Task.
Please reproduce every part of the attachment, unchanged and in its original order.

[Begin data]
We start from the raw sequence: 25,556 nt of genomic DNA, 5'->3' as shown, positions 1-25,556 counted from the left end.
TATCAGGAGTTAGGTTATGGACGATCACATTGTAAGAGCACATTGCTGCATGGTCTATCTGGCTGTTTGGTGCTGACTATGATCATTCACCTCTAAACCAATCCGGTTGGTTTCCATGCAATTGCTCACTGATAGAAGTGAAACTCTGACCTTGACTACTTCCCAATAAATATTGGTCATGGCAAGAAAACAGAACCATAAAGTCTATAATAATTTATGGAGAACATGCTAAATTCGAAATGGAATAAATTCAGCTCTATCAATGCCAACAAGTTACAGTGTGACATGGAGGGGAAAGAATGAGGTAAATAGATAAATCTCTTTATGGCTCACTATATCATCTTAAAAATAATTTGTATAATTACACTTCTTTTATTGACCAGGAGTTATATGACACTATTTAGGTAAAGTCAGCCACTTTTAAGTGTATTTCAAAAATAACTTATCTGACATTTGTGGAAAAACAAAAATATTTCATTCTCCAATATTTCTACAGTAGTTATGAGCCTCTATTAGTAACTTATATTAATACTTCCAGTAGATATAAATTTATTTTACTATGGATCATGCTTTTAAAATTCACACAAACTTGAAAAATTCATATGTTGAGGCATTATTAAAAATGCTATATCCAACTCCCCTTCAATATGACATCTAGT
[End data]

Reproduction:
We start from the raw sequence: 25,556 nt of genomic DNA, 5'->3' as shown, positions 1-25,556 counted from the left end.
TATCAGGAGTTAGGTTATGGACGATCACATTGTAAGAGCACATTGCTGCATGGTCTATCTGGCTGTTTGGTGCTGACTATGATCATTCACCTCTAAACCAATCCGGTTGGTTTCCATGCAATTGCTCACTGATAGAAGTGAAACTCTGACCTTGACTACTTCCCAATAAATATTGGTCATGGCAAGAAAACAGAACCATAAAGTCTATAATAATTTATGGAGAACATGCTAAATTCGAAATGGAATAAATTCAGCTCTATCAATGCCAACAAGTTACAGTGTGACATGGAGGGGAAAGAATGAGGTAAATAGATAAATCTCTTTATGGCTCACTATATCATCTTAAAAATAATTTGTATAATTACACTTCTTTTATTGACCAGGAGTTATATGACACTATTTAGGTAAAGTCAGCCACTTTTAAGTGTATTTCAAAAATAACTTATCTGACATTTGTGGAAAAACAAAAATATTTCATTCTCCAATATTTCTACAGTAGTTATGAGCCTCTATTAGTAACTTATATTAATACTTCCAGTAGATATAAATTTATTTTACTATGGATCATGCTTTTAAAATTCACACAAACTTGAAAAATTCATATGTTGAGGCATTATTAAAAATGCTATATCCAACTCCCCTTCAATATGACATCTAGT